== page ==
Abby Perry is a nonprofit professional, pastor's wife, mom of two boys and writer from College Station, Texas. She writes at www.joywovendeep.com and is completing her graduate degree at Dallas Theological Seminary.
“You can be anything you want to be!” my three-year-old son, Owen, sings. I cringe, unable to stop myself from overanalyzing the glaring untruth of that statement.
A few days later, we are driving in the car. “Hey bud,” I say, “what do you want to be when you grow up?” He does not hesitate. “When I grow up,” he says, “I’m going to be EVERYTHING!”
Return of the cringe.
I think about this conversation with Owen often. He remains convinced that the best option available to him is to be everything – a firefighter, a doctor, a soccer player, a youth pastor (like his dad). Part of this, of course, is rooted in his indiscriminate young spirit. But I think that, too, he has already latched on to a myth humanity perpetuates, passing it back and forth between adults, passing it down to our children. "Be it all," we whisper. "Then you’ll have it all."
We may not mean this as surreptitiously as it sounds. We may not mean to be communicating a strategy for grasping power, acquiring wealth or promoting self. But as we greet new acquaintances with, “so what do you do?” we find ourselves speaking in the language of achievement and involvement. It is easy to find ourselves on the hamster wheel of skill acquisition, no end nor satisfaction in sight.
We often hear in Christian circles that comparison is the thief of joy. Paul tells us that those who measured and compared themselves with one another were without understanding (2 Corinthians 10:12). These truths manifest in many ways, one of which is the inability to gain self-knowledge and grow in self-awareness when our eyes are continually looking to the lives and (perceived) abilities of others in order to have a metric by which we can measure our successes. We see the man in the neighboring cubicle, the woman on the stage, the friend with the entrepreneurial propensity, the mother with one child more than we have, the family member who turns everything to gold, and we feel a pressing down in our souls.
"I am not as gifted as they are," we think. "Look at everything that they can do. What can I do? I don’t feel like I’m good at anything."
Never are we so blind to our own unique gifts and callings than when we are lusting after the talents of others. Never are we so discouraged by our own perceived smallness than when we look at the world through the magnifying glass of comparison.
In Matthew 25, Jesus tells the parable of the talents, in which a man entrusts various amounts of money (known as talents) to his servants – one talent, two talents and five talents respectively. Upon the master’s return, he inquires after what the servants have done with their money. The servant who was given one talent had buried it. The servant who was given two had invested them and now had four, just as the servant who was given five now returned with ten. The master praises the servants of the two and five, calling them good and faithful and giving them greater responsibility. The servant who had one talent, however, was scorned; his talent was taken away, and his job as well.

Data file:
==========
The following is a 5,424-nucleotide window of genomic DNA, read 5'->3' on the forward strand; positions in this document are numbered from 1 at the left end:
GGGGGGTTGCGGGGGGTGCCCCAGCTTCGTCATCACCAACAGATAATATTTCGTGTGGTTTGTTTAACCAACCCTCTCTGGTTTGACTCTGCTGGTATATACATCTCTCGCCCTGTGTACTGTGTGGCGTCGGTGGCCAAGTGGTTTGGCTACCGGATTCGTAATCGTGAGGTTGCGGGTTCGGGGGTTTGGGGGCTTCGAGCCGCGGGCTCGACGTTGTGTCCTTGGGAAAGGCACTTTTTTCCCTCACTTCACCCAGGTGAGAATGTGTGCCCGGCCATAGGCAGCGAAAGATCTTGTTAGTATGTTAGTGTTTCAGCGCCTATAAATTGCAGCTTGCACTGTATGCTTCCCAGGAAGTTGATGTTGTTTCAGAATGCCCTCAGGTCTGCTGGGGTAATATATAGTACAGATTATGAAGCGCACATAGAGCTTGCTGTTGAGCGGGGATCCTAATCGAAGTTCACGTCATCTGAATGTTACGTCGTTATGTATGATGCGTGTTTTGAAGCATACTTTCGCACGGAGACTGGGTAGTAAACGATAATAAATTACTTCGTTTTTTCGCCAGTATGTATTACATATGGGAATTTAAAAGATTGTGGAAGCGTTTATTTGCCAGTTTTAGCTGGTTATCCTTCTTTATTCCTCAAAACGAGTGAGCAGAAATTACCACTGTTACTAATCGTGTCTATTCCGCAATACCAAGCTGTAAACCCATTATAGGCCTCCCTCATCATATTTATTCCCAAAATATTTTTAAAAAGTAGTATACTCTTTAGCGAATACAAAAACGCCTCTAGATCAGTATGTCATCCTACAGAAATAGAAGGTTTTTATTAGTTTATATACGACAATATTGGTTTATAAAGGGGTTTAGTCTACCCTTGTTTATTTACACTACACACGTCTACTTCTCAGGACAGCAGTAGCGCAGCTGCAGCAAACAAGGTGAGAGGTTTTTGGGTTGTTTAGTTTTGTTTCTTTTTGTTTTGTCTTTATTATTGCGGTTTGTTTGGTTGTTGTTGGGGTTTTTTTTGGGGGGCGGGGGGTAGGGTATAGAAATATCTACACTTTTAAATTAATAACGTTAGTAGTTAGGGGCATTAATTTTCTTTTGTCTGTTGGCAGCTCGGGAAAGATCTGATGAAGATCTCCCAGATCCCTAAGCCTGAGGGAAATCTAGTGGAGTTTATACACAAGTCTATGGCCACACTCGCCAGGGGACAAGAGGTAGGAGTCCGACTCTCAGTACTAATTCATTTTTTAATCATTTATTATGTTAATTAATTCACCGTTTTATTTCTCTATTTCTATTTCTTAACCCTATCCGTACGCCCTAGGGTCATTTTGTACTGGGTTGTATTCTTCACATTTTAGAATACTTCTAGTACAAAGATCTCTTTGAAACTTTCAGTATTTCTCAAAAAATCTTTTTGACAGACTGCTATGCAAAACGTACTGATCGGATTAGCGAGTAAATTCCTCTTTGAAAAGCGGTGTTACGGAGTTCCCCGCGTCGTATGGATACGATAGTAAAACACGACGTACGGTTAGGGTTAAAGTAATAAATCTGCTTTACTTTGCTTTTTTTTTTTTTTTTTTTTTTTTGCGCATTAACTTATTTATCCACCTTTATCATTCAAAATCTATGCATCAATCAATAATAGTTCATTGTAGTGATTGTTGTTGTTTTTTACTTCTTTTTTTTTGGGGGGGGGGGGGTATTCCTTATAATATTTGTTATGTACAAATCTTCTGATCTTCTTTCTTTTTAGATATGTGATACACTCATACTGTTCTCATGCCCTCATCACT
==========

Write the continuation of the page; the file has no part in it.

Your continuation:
How often do we do this with our gifts, with our unique offerings that are waiting to bless the world? Perceiving that another has greater ability than we do, we bury that which we could invest. We are protective, embarrassed, and fearful of losing what little we have. But following the logic of the passage, the very thing we are called to do is to assess that which the Master has given us and invest it wisely. We are not to look to the right or the left in order to compare our gifts to others, but rather joyfully combine our gifts with others, collective eyes fixed on the goal of honoring the Lord and seeking the prosperity of the communities in which He has placed us (Jeremiah 29).
It may be the case that some of us have lesser capacities than others, smaller investments to make. It may be the case that someone else’s gifts seem to be more transformative in the lives of others, or are more easily seen. It is, however, most certainly the case that each person is created in the image of God and positioned in the world to reflect Him for His glory within the scope He has assigned to each (Isaiah 43:7; 2 Corinthians 10:13). He is the standard by which we compare ourselves, and we find ourselves falling drastically short, our abilities laughable in the presence of an all-powerful God.
But then we remember that when He sees us, He sees His Son (Colossians 3:3). No longer does comparison need to keep us from pressing in to our unique gifting from God. It is His glory we pursue in our service, not our own. We are called out of fear and into flourishing, hearts lifted up to the only One Who can satisfy, hands free to bless those around us rather than be threatened by them.
We do not need to be “everything,” nor chase the elusive “anything” of another that once prompted jealousy. We are God’s, bearing His image within us, and there is no greater calling.